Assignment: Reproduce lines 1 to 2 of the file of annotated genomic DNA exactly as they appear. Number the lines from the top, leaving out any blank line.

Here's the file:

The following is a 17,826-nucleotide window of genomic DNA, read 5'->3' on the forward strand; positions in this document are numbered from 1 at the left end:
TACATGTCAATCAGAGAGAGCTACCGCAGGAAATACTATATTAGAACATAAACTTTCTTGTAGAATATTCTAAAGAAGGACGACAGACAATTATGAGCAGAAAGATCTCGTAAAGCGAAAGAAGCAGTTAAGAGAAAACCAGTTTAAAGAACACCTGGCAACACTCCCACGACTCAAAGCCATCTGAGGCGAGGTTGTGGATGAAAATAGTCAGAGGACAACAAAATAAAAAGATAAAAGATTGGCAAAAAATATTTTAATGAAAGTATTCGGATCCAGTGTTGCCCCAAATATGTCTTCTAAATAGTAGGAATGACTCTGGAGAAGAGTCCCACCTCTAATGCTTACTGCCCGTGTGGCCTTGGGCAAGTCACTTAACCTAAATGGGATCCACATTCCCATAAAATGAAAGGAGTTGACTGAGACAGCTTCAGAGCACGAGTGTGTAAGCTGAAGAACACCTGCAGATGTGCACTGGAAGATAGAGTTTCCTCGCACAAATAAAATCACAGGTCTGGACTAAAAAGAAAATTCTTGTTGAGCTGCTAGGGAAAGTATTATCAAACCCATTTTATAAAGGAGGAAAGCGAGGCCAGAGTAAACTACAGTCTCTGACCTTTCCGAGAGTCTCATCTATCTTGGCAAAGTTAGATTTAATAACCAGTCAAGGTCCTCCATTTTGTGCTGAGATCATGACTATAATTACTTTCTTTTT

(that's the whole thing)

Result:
The following is a 17,826-nucleotide window of genomic DNA, read 5'->3' on the forward strand; positions in this document are numbered from 1 at the left end:
TACATGTCAATCAGAGAGAGCTACCGCAGGAAATACTATATTAGAACATAAACTTTCTTGTAGAATATTCTAAAGAAGGACGACAGACAATTATGAGCAGAAAGATCTCGTAAAGCGAAAGAAGCAGTTAAGAGAAAACCAGTTTAAAGAACACCTGGCAACACTCCCACGACTCAAAGCCATCTGAGGCGAGGTTGTGGATGAAAATAGTCAGAGGACAACAAAATAAAAAGATAAAAGATTGGCAAAAAATATTTTAATGAAAGTATTCGGATCCAGTGTTGCCCCAAATATGTCTTCTAAATAGTAGGAATGACTCTGGAGAAGAGTCCCACCTCTAATGCTTACTGCCCGTGTGGCCTTGGGCAAGTCACTTAACCTAAATGGGATCCACATTCCCATAAAATGAAAGGAGTTGACTGAGACAGCTTCAGAGCACGAGTGTGTAAGCTGAAGAACACCTGCAGATGTGCACTGGAAGATAGAGTTTCCTCGCACAAATAAAATCACAGGTCTGGACTAAAAAGAAAATTCTTGTTGAGCTGCTAGGGAAAGTATTATCAAACCCATTTTATAAAGGAGGAAAGCGAGGCCAGAGTAAACTACAGTCTCTGACCTTTCCGAGAGTCTCATCTATCTTGGCAAAGTTAGATTTAATAACCAGTCAAGGTCCTCCATTTTGTGCTGAGATCATGACTATAATTACTTTCTTTTT